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Harvest 2016 U.S. grain transportation 'as good as it gets'

Harvest 2016 U.S. grain transportation 'as good as it gets'

Investing in U.S. infrastructure continues to be critical.

This year is going to be about as good as it gets for U.S. grain movement out of the U.S., but some factors need to be watched closely, Ken Eriksen, coordinator of client advisory and development group for Informa Economics, told attendees during the 2016 Export Exchange this week in Detroit, Mich.

According to Eriksen, this year, farmers have done a phenomenal job of producing a large crop.

“We’re going to be harvesting a record crop in the United States. You put that on top of very health Sept. 1 beginning stocks, (and) we’ve got a lot of supply in the United States this year,” Eriksen said.

Ken Eriksen, coordinator of client advisory and development group for Informa Economics, told attendees at the 2016 Export Exchange that the U.S. infrastructure is second to none in the world, but needs work.

U.S. capacity is about 99% utilized, he noted, adding, “There are places in the United States where we are going to have well over 100% of the capacity utilized.”

As a result, grain will be stored on the ground, in alternative bunkers or in ag bags, or some other technology will be deployed to store this year’s crop.

“Since September last year, we have been seeing our production potential increase rather generously as we’ve moved throughout the year. We’ve got a very phenomenal crop that is sitting out there.”

While the task of moving this year’s crop may seem daunting, Eriksen said the fall export program is “ginormous.”

Before the end of the year, he said 1.9 billion bu. of exports have to leave the U.S., based on what’s being seen in the marketplace right now. Accomplishing that will require shipments of about 150 million bu. a week. “We’re currently behind that pace, but it’s ramping up,” he said.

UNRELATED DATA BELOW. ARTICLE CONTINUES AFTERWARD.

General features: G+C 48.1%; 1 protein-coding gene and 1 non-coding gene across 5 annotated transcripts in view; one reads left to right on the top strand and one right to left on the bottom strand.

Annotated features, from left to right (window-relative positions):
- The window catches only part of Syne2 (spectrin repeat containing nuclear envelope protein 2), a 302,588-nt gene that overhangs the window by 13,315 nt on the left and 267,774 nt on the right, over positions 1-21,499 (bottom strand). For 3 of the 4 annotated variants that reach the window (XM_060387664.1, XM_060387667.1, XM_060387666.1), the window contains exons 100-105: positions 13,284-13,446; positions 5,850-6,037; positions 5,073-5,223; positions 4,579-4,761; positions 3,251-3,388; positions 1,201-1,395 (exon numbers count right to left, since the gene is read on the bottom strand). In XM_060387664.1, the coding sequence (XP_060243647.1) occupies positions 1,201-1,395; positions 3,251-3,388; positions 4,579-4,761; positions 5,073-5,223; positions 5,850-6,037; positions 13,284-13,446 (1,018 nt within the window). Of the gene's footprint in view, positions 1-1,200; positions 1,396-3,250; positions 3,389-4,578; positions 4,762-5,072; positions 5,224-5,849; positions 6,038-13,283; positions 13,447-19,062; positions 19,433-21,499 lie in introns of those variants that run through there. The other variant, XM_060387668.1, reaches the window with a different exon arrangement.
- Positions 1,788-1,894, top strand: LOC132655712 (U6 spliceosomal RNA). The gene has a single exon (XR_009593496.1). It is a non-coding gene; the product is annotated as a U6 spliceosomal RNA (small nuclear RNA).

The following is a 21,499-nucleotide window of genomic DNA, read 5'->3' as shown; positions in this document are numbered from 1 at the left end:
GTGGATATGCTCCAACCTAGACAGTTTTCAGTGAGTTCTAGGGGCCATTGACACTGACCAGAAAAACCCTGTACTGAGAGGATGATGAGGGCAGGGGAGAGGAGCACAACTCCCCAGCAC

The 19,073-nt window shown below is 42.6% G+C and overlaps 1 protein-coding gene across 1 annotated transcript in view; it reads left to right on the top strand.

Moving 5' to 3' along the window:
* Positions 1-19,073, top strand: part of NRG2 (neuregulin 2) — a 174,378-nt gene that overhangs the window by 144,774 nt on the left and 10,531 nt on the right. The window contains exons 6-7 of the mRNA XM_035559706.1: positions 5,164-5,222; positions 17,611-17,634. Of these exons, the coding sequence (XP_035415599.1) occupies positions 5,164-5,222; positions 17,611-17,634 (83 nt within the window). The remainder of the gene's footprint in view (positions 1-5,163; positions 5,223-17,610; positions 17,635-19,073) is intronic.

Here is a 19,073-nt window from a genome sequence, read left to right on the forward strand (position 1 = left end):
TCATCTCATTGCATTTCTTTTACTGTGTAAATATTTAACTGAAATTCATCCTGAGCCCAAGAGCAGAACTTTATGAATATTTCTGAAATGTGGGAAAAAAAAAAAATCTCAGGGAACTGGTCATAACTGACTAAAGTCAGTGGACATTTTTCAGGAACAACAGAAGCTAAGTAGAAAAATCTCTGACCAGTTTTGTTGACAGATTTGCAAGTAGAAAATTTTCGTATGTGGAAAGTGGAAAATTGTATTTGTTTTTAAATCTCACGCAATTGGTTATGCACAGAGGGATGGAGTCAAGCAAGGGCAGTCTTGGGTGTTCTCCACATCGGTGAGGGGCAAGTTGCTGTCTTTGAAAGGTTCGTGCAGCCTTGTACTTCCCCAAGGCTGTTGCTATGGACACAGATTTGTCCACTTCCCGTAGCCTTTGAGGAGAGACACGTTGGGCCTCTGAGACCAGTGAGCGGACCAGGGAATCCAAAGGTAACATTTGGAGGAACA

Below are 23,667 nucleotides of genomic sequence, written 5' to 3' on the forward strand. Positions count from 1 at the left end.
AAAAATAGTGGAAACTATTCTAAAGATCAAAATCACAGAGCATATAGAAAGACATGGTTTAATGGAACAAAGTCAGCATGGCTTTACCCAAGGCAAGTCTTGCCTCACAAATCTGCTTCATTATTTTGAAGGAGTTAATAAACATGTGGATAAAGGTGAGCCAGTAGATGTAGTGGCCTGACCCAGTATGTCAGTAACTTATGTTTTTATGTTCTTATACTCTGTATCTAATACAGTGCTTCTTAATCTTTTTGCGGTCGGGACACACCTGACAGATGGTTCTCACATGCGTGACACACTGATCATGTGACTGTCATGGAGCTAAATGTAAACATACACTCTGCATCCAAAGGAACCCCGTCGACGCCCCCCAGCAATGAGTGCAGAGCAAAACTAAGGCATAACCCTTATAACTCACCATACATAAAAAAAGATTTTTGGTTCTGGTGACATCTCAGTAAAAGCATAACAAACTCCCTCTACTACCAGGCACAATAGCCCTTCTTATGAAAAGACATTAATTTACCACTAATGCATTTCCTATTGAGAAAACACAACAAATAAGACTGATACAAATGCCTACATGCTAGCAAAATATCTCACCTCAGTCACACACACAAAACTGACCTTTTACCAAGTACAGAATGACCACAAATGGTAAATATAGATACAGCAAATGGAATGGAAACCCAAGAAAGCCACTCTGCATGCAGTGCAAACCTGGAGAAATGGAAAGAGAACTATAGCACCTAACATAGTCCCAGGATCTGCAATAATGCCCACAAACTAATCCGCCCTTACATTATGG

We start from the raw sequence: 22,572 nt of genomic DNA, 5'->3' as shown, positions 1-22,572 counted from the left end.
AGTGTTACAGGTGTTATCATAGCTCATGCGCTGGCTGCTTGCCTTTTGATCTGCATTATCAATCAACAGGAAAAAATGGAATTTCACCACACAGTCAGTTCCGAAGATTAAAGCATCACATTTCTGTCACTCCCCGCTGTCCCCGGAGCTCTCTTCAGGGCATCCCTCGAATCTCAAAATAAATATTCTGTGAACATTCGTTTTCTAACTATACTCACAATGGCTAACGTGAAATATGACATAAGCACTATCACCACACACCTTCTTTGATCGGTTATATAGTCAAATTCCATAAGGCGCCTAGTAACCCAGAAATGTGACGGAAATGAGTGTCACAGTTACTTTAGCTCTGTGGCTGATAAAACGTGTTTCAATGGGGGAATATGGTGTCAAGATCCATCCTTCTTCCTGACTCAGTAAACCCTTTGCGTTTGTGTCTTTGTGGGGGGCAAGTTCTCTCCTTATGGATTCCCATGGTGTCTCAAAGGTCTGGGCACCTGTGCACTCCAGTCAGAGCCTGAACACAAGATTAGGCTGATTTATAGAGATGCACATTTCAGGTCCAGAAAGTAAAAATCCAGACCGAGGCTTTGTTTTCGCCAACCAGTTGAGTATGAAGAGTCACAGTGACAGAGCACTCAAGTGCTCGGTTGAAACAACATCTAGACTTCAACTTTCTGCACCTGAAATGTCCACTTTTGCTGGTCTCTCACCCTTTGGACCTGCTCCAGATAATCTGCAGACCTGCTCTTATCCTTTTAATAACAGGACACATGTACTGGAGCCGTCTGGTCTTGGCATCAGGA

The best the U.S. has ever done in one week for export inspections was 148 million bu., which “was one year ago," Eriksen said. "We are going to have to perform at a whole new level that we’ve never sustained.”

The question is whether transportation logistics are able to work with this level and make these exports happen, he added.

One opportunity to do this is the railroad industry, which Eriksen said has been plagued by very low coal movements for hauling. He added that the rail industry also is "not moving as much oil. All other commodity movement has been lower year over year, except for grain.”

The rail companies have invested about $30 billion in the last year in their capital footprint and $20 billion for some of the years before that on an annual basis. “Some of those projects are coming home to roost,” he noted.

In the barge market, there has been a shift over the last two years. Eriksen explained that covered hopper barge use has expanded significantly. In fact, the U.S. has added 2,000 covered hopper barges in the past two years. Open barges for coal have even been transitioned into covered hopper barges. “That has really suppressed the barge freight rate environment out there,” he said.

The real challenge for the U.S. barge market is infrastructure.

“Our infrastructure is second to none in the world, but it’s getting old. It needs some help; it needs some work. It’s not just a double hip replacement anymore; it’s almost a whole body change-out when we look at our infrastructure," Eriksen said. "We are constantly monitoring how well our locks and our dams are performing. This year, they are performing really well.”

Freight rates are currently really low for the time of year, he said.

“This year, you’re probably going to see transportation perform as good as it can. The challenge for us is not being lulled into this low freight rate environment or (thinking) that freight will always be available,” he said.

Eriksen emphasized the need for the industry to continue encouraging investments in infrastructure, to demonstrate the returns such investment brings and that it’s important all the way from the farm gate to the dinner plate. Without transportation, farmers will have a mountain of debt, and someone will go hungry in the world, he added.

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